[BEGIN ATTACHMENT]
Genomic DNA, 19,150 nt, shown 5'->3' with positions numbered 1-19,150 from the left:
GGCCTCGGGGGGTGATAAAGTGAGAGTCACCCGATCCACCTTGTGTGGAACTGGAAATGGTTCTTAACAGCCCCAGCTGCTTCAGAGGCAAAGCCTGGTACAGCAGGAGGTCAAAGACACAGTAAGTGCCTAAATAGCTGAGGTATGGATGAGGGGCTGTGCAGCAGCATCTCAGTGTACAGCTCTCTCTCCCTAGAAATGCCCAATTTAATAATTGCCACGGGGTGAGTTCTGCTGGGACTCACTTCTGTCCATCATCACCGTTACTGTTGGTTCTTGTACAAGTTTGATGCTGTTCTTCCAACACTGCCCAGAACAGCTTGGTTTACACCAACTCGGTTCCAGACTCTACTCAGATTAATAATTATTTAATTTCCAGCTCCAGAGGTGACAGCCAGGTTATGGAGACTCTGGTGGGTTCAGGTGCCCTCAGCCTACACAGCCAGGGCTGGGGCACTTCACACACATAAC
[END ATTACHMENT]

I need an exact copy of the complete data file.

Genomic DNA, 19,150 nt, shown 5'->3' with positions numbered 1-19,150 from the left:
GGCCTCGGGGGGTGATAAAGTGAGAGTCACCCGATCCACCTTGTGTGGAACTGGAAATGGTTCTTAACAGCCCCAGCTGCTTCAGAGGCAAAGCCTGGTACAGCAGGAGGTCAAAGACACAGTAAGTGCCTAAATAGCTGAGGTATGGATGAGGGGCTGTGCAGCAGCATCTCAGTGTACAGCTCTCTCTCCCTAGAAATGCCCAATTTAATAATTGCCACGGGGTGAGTTCTGCTGGGACTCACTTCTGTCCATCATCACCGTTACTGTTGGTTCTTGTACAAGTTTGATGCTGTTCTTCCAACACTGCCCAGAACAGCTTGGTTTACACCAACTCGGTTCCAGACTCTACTCAGATTAATAATTATTTAATTTCCAGCTCCAGAGGTGACAGCCAGGTTATGGAGACTCTGGTGGGTTCAGGTGCCCTCAGCCTACACAGCCAGGGCTGGGGCACTTCACACACATAAC